We were already deep in the middle of a harsh winter and darkness fell very early and temperatures dipped well below 0 degree centigrade even during the day. It began snowing hard by early evening and the snowflakes that I had found so pretty up to then, suddenly started looking ominous to me. Visibility was close to zero and I could barely see outside the window. A queer half light filled the house just as the sun was about to set and threw weird shadows around me. I shook myself out of my reverie and said ’Enough! There is no need to get spooked!’ Just when I had convinced myself that there was nothing to fear, the door bell rang!
Unfortunately, apartment blocks in Russia do not have the same system as we have in India, as far as the main door is concerned. In India we have a main wooden front door and an iron grill door which gives a complete view of the landing outside your house. Even if you open your wooden door, the iron one still protects you and if you do not know the person outside, you can just conduct your entire conversation through it or take the letter or courier as the case may be. In the Russian apartment, things were very different. We had our own main door. Then, together with our immediate neighbours, we had another door which was common for the two flats. Then there was another door which was the common main entrance for all the four flats on that floor and only then could you access the landing and the stairs. The door bells for all the four flats were outside this door. The government had built these flats and allotted them to the people since there was no ownership of private property in communist Russia and I must say they really wanted folks to feel safe!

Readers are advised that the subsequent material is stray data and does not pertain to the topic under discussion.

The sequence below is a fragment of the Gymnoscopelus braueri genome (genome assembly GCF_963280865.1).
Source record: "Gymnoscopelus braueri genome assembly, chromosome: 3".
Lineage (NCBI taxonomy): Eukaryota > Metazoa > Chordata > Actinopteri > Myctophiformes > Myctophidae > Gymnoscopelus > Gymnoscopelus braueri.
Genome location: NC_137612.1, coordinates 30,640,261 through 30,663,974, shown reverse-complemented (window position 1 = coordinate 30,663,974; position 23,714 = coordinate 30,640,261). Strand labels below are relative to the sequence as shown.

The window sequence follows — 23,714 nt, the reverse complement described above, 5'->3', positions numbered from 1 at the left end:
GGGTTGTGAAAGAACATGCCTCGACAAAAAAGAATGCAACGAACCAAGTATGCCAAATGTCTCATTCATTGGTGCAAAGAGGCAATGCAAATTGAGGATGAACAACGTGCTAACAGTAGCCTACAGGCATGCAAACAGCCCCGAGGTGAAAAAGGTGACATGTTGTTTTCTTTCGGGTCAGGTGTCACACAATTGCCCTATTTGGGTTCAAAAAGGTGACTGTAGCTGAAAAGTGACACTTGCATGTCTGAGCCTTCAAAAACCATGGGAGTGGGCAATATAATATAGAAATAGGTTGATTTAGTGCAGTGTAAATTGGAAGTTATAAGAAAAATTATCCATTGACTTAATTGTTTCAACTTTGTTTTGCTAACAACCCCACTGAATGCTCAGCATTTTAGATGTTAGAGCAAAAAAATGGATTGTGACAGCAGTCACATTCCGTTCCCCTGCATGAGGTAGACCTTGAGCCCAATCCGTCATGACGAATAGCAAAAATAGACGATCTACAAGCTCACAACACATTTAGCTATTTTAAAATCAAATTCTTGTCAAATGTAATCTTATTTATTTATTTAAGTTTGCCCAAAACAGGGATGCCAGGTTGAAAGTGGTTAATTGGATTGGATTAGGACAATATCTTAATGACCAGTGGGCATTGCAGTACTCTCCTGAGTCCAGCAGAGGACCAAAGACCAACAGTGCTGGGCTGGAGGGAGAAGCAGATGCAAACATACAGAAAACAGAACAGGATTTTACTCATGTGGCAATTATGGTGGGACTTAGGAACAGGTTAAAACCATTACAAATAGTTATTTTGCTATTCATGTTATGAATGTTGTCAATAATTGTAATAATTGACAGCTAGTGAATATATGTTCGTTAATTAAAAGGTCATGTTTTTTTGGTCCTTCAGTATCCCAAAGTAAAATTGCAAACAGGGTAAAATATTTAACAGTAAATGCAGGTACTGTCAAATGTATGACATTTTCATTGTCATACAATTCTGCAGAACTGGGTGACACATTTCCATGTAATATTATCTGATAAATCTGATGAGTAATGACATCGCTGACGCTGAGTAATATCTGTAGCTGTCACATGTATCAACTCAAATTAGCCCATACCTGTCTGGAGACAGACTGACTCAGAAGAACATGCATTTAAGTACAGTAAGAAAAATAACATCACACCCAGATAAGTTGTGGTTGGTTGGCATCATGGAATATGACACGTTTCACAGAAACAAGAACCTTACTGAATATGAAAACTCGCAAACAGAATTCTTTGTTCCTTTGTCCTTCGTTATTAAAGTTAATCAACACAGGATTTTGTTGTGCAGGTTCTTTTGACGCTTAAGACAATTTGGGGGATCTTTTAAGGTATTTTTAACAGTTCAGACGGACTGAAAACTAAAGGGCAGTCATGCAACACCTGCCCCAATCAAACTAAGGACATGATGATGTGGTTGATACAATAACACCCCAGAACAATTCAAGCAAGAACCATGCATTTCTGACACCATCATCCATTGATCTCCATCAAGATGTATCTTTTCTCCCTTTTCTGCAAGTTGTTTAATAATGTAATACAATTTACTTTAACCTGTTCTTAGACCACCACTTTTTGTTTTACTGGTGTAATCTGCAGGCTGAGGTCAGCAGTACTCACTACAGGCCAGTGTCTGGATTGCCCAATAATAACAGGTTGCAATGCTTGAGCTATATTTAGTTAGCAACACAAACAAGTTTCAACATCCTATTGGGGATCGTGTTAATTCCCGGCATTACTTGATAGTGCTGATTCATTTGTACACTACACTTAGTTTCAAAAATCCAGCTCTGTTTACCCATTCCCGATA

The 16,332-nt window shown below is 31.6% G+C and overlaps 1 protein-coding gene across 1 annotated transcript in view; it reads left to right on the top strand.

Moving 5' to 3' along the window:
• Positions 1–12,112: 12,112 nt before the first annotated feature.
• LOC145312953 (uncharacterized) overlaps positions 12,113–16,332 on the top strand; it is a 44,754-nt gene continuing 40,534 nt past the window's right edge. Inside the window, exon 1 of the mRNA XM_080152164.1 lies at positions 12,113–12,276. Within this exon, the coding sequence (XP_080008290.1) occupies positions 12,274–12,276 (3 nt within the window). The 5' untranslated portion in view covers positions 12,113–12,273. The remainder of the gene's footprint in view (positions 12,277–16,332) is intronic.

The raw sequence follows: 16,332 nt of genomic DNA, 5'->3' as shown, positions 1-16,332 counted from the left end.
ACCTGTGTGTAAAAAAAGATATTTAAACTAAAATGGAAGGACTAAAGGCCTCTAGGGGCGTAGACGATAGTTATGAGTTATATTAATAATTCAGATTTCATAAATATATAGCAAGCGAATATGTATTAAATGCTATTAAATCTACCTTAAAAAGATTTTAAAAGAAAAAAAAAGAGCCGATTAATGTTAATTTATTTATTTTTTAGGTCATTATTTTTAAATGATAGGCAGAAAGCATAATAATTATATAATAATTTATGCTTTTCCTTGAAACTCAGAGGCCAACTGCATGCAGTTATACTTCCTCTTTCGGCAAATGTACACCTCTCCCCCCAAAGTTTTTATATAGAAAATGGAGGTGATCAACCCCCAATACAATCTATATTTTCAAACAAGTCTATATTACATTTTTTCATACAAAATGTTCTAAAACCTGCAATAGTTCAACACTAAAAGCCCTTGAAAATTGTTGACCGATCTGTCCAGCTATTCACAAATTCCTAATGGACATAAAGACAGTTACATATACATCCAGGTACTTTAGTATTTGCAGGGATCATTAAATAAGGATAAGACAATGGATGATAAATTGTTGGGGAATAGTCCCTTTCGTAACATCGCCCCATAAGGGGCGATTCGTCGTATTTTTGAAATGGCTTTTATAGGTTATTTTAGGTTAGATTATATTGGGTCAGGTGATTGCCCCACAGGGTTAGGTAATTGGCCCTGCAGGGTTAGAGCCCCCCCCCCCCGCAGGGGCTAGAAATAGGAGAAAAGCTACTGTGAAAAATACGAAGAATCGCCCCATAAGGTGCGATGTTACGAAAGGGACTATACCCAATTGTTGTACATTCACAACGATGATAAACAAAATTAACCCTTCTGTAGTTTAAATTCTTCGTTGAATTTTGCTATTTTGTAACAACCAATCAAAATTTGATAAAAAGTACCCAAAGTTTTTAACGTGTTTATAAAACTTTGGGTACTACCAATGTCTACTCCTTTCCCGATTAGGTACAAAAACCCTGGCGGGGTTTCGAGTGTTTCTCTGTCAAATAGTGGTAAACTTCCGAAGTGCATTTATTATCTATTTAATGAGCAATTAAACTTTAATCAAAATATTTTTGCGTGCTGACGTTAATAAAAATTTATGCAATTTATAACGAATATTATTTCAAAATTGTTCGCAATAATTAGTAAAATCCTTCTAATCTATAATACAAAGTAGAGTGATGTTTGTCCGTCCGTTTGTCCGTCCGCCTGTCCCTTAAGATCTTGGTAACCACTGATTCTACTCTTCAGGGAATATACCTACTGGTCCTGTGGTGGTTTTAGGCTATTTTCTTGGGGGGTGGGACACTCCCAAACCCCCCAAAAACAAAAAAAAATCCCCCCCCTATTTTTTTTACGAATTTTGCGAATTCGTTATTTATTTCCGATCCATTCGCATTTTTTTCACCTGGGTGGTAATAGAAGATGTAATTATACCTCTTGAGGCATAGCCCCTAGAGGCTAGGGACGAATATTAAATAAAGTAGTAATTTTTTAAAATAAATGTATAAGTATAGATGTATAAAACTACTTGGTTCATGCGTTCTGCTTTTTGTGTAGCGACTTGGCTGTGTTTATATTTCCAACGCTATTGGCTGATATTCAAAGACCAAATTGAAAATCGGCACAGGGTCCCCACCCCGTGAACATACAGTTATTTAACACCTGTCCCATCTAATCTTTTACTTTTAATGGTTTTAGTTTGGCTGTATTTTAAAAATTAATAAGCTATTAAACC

So when my bell rang, I wondered who it could be. I really did not know a soul here. I gathered the bedraggled remains of my courage around me and opened the first door. Of course no one was there in the tiny passage. Then I opened the second door and yet again there was no one. Then I was at the common door to the landing and I opened it a fraction of an inch and stuck my head out, both literally and metaphorically! No one…